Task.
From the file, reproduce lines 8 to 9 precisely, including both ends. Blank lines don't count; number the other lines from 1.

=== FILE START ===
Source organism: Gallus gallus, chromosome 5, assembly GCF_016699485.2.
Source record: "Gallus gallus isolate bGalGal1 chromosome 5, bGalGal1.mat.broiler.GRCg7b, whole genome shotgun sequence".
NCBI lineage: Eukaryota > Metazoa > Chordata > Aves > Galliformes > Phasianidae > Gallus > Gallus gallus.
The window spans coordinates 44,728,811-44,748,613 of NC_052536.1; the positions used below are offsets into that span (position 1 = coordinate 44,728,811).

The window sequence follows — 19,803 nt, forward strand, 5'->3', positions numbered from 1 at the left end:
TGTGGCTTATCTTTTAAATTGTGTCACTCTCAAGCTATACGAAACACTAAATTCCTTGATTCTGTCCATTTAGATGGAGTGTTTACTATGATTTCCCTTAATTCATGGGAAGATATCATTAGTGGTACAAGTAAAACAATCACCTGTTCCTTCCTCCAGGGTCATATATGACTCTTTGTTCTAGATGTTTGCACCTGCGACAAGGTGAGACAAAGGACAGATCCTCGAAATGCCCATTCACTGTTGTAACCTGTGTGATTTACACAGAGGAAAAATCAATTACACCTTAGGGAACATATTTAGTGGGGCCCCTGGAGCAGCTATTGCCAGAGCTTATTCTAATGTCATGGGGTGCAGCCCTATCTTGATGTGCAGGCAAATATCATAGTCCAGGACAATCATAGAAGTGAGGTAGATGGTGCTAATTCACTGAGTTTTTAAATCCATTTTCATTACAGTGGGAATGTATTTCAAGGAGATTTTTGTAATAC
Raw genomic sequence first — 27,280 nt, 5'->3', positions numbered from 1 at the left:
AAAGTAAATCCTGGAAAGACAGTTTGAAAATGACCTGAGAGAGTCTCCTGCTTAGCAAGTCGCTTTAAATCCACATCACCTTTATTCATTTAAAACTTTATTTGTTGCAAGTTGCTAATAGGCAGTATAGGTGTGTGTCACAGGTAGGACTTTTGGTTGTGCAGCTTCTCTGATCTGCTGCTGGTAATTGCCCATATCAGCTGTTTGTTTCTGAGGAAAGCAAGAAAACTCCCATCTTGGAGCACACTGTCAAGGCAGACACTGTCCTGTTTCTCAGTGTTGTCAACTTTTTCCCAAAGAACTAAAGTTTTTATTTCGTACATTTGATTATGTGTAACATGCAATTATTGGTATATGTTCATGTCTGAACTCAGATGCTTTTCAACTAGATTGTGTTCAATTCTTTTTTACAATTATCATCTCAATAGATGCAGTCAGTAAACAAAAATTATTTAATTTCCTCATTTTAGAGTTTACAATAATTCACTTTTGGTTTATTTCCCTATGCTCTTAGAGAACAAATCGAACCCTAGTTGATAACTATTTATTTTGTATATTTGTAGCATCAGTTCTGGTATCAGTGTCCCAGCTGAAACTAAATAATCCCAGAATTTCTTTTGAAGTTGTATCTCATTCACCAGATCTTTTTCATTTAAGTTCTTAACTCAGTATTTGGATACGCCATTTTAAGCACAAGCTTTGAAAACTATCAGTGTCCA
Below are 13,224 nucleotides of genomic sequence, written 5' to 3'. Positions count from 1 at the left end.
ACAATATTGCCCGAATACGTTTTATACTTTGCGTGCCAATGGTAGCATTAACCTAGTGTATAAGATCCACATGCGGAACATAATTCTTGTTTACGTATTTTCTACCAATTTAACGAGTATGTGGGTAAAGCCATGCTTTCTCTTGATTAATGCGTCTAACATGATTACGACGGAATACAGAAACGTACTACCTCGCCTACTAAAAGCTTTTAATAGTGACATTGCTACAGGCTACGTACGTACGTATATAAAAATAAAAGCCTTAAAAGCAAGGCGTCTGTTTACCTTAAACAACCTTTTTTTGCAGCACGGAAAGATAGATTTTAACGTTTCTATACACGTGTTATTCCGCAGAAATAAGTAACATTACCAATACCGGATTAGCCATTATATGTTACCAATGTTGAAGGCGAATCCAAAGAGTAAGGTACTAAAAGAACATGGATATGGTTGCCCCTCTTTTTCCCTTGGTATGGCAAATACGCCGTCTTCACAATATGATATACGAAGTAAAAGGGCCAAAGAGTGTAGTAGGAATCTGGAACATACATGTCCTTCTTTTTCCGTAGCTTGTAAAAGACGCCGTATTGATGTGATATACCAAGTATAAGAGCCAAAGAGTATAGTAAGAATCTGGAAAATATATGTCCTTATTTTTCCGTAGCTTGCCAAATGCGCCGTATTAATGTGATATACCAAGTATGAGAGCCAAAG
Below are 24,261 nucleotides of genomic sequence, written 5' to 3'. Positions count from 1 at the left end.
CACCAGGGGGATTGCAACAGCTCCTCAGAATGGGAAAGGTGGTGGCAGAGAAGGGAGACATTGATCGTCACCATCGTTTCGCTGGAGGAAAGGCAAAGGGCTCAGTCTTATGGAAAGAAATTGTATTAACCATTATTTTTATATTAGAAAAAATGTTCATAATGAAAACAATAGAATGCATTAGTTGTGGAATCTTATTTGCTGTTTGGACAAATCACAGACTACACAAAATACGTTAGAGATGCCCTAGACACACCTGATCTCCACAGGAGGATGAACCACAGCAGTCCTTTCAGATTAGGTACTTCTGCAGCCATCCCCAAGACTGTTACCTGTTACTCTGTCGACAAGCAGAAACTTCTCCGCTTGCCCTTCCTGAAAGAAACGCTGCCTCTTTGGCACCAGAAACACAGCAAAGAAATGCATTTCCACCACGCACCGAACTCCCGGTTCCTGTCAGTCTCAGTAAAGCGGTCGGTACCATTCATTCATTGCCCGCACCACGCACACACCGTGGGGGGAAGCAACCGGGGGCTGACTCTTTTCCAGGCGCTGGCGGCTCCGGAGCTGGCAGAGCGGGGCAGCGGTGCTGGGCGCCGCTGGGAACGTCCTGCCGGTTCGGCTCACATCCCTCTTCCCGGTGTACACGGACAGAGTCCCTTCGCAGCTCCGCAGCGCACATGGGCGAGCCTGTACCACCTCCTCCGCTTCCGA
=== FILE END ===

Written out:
AAAGTAAATCCTGGAAAGACAGTTTGAAAATGACCTGAGAGAGTCTCCTGCTTAGCAAGTCGCTTTAAATCCACATCACCTTTATTCATTTAAAACTTTATTTGTTGCAAGTTGCTAATAGGCAGTATAGGTGTGTGTCACAGGTAGGACTTTTGGTTGTGCAGCTTCTCTGATCTGCTGCTGGTAATTGCCCATATCAGCTGTTTGTTTCTGAGGAAAGCAAGAAAACTCCCATCTTGGAGCACACTGTCAAGGCAGACACTGTCCTGTTTCTCAGTGTTGTCAACTTTTTCCCAAAGAACTAAAGTTTTTATTTCGTACATTTGATTATGTGTAACATGCAATTATTGGTATATGTTCATGTCTGAACTCAGATGCTTTTCAACTAGATTGTGTTCAATTCTTTTTTACAATTATCATCTCAATAGATGCAGTCAGTAAACAAAAATTATTTAATTTCCTCATTTTAGAGTTTACAATAATTCACTTTTGGTTTATTTCCCTATGCTCTTAGAGAACAAATCGAACCCTAGTTGATAACTATTTATTTTGTATATTTGTAGCATCAGTTCTGGTATCAGTGTCCCAGCTGAAACTAAATAATCCCAGAATTTCTTTTGAAGTTGTATCTCATTCACCAGATCTTTTTCATTTAAGTTCTTAACTCAGTATTTGGATACGCCATTTTAAGCACAAGCTTTGAAAACTATCAGTGTCCA
Below are 13,224 nucleotides of genomic sequence, written 5' to 3'. Positions count from 1 at the left end.